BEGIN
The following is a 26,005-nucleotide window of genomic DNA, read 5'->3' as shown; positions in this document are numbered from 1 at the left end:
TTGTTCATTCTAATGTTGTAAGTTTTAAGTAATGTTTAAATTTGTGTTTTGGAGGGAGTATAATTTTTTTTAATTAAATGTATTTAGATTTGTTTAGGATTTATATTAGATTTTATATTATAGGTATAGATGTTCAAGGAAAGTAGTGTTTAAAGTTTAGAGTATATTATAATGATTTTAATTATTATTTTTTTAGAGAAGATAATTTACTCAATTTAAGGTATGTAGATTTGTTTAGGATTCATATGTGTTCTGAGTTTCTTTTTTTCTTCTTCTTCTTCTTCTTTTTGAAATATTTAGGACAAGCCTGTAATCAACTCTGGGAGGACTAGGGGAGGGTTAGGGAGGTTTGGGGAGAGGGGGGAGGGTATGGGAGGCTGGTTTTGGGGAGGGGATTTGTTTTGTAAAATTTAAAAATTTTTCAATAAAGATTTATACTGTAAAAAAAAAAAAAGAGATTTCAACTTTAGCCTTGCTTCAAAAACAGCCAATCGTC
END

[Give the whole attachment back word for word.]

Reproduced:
The following is a 26,005-nucleotide window of genomic DNA, read 5'->3' as shown; positions in this document are numbered from 1 at the left end:
TTGTTCATTCTAATGTTGTAAGTTTTAAGTAATGTTTAAATTTGTGTTTTGGAGGGAGTATAATTTTTTTTAATTAAATGTATTTAGATTTGTTTAGGATTTATATTAGATTTTATATTATAGGTATAGATGTTCAAGGAAAGTAGTGTTTAAAGTTTAGAGTATATTATAATGATTTTAATTATTATTTTTTTAGAGAAGATAATTTACTCAATTTAAGGTATGTAGATTTGTTTAGGATTCATATGTGTTCTGAGTTTCTTTTTTTCTTCTTCTTCTTCTTCTTTTTGAAATATTTAGGACAAGCCTGTAATCAACTCTGGGAGGACTAGGGGAGGGTTAGGGAGGTTTGGGGAGAGGGGGGAGGGTATGGGAGGCTGGTTTTGGGGAGGGGATTTGTTTTGTAAAATTTAAAAATTTTTCAATAAAGATTTATACTGTAAAAAAAAAAAAAGAGATTTCAACTTTAGCCTTGCTTCAAAAACAGCCAATCGTC